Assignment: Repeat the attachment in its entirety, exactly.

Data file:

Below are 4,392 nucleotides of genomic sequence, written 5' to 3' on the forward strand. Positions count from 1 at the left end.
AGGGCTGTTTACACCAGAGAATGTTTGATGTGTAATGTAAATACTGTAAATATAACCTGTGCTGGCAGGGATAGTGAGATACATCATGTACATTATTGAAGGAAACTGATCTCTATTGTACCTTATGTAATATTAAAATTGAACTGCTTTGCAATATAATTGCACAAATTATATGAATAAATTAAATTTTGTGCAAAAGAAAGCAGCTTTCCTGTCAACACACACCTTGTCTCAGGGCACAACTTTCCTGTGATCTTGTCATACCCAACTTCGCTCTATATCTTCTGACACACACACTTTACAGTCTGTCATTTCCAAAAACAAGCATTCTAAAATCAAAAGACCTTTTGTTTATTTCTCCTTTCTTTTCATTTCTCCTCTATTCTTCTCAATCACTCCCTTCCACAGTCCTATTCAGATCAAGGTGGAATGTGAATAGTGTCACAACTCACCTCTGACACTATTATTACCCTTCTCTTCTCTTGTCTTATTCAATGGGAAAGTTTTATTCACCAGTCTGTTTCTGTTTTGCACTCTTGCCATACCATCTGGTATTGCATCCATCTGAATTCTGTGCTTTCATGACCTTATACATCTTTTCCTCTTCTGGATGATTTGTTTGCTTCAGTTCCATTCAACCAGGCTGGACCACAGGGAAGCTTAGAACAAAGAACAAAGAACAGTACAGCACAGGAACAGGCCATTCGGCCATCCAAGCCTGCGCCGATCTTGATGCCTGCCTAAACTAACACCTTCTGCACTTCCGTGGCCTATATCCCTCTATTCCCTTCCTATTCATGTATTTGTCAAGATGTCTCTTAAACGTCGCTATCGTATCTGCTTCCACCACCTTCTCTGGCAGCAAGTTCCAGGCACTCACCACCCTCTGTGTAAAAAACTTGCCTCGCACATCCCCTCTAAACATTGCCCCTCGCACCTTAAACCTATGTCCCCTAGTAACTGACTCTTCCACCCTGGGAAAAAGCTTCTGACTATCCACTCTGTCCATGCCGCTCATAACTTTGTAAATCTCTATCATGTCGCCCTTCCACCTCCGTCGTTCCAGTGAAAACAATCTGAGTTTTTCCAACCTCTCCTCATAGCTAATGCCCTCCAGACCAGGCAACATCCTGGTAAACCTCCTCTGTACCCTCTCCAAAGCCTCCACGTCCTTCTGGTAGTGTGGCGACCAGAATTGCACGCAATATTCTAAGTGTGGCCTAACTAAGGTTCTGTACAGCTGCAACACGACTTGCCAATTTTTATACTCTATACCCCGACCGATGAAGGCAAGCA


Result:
Below are 4,392 nucleotides of genomic sequence, written 5' to 3' on the forward strand. Positions count from 1 at the left end.
AGGGCTGTTTACACCAGAGAATGTTTGATGTGTAATGTAAATACTGTAAATATAACCTGTGCTGGCAGGGATAGTGAGATACATCATGTACATTATTGAAGGAAACTGATCTCTATTGTACCTTATGTAATATTAAAATTGAACTGCTTTGCAATATAATTGCACAAATTATATGAATAAATTAAATTTTGTGCAAAAGAAAGCAGCTTTCCTGTCAACACACACCTTGTCTCAGGGCACAACTTTCCTGTGATCTTGTCATACCCAACTTCGCTCTATATCTTCTGACACACACACTTTACAGTCTGTCATTTCCAAAAACAAGCATTCTAAAATCAAAAGACCTTTTGTTTATTTCTCCTTTCTTTTCATTTCTCCTCTATTCTTCTCAATCACTCCCTTCCACAGTCCTATTCAGATCAAGGTGGAATGTGAATAGTGTCACAACTCACCTCTGACACTATTATTACCCTTCTCTTCTCTTGTCTTATTCAATGGGAAAGTTTTATTCACCAGTCTGTTTCTGTTTTGCACTCTTGCCATACCATCTGGTATTGCATCCATCTGAATTCTGTGCTTTCATGACCTTATACATCTTTTCCTCTTCTGGATGATTTGTTTGCTTCAGTTCCATTCAACCAGGCTGGACCACAGGGAAGCTTAGAACAAAGAACAAAGAACAGTACAGCACAGGAACAGGCCATTCGGCCATCCAAGCCTGCGCCGATCTTGATGCCTGCCTAAACTAACACCTTCTGCACTTCCGTGGCCTATATCCCTCTATTCCCTTCCTATTCATGTATTTGTCAAGATGTCTCTTAAACGTCGCTATCGTATCTGCTTCCACCACCTTCTCTGGCAGCAAGTTCCAGGCACTCACCACCCTCTGTGTAAAAAACTTGCCTCGCACATCCCCTCTAAACATTGCCCCTCGCACCTTAAACCTATGTCCCCTAGTAACTGACTCTTCCACCCTGGGAAAAAGCTTCTGACTATCCACTCTGTCCATGCCGCTCATAACTTTGTAAATCTCTATCATGTCGCCCTTCCACCTCCGTCGTTCCAGTGAAAACAATCTGAGTTTTTCCAACCTCTCCTCATAGCTAATGCCCTCCAGACCAGGCAACATCCTGGTAAACCTCCTCTGTACCCTCTCCAAAGCCTCCACGTCCTTCTGGTAGTGTGGCGACCAGAATTGCACGCAATATTCTAAGTGTGGCCTAACTAAGGTTCTGTACAGCTGCAACACGACTTGCCAATTTTTATACTCTATACCCCGACCGATGAAGGCAAGCA